NIJ body armor safety initiative status report executive summary
On November 17, 2003, Attorney General John Ashcroft announced the U.S. Department of Justice’s Body Armor Safety Initiative in response to concerns from the law enforcement community regarding the effectiveness of body armor in use. These concerns followed the failure of a relatively new Zylon®-based1 body armor vest worn by a Forest Hills, Pennsylvania, police officer. The Attorney General directed the National Institute of Justice (NIJ) to initiate an examination of Zylon®-based bullet-resistant armor (both new and used), to analyze upgrade kits provided by manufacturers to retrofit Zylon®-based bullet-resistant armors, and to review the existing program by which bullet-resistant armor is tested to determine if the process needs modification.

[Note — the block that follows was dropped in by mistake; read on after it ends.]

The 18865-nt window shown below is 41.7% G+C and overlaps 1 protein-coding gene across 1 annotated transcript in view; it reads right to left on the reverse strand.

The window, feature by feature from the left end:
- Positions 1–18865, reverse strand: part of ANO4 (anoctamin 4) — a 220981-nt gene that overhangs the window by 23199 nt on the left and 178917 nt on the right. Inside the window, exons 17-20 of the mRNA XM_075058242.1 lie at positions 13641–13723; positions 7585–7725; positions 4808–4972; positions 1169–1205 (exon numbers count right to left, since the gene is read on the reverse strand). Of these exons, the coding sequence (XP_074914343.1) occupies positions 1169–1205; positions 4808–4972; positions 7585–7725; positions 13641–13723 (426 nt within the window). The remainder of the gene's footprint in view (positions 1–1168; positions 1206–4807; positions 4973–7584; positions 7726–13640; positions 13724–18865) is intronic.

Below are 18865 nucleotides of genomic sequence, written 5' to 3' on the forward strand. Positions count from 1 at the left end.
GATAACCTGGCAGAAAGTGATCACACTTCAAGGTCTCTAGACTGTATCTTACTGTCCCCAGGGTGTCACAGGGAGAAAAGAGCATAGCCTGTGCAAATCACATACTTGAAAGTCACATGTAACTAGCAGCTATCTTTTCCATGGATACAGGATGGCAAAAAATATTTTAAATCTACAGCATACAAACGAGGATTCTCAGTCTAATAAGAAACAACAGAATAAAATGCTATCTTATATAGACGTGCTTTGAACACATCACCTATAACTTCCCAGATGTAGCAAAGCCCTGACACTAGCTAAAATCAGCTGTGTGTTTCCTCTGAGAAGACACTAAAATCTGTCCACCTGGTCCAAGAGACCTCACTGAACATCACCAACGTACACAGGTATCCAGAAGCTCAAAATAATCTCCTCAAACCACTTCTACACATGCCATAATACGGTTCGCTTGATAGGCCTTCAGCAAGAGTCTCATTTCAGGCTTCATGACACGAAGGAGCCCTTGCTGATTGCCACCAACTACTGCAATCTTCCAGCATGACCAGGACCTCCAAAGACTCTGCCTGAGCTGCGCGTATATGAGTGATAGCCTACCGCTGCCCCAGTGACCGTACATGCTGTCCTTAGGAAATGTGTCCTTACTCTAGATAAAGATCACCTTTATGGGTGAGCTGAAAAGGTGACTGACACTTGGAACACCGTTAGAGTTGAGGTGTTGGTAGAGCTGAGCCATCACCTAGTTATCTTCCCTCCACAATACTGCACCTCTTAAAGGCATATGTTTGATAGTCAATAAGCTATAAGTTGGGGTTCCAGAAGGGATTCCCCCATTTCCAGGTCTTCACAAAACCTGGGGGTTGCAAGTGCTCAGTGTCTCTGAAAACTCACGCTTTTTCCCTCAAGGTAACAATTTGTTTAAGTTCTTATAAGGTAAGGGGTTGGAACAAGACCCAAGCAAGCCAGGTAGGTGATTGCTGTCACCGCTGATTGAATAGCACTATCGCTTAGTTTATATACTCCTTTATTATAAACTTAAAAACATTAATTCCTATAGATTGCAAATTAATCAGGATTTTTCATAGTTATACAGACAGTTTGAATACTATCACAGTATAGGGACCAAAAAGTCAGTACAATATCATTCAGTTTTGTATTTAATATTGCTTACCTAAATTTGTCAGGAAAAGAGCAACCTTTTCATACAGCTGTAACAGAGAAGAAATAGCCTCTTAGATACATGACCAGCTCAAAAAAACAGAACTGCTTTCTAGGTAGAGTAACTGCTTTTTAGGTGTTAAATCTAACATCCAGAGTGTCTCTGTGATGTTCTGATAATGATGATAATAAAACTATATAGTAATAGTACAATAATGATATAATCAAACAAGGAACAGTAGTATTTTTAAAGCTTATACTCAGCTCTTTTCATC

As part of the Body Armor Safety Initiative, NIJ has issued two status reports to the Attorney General containing results from the body armor studies.2 The first two status reports highlighted the following findings: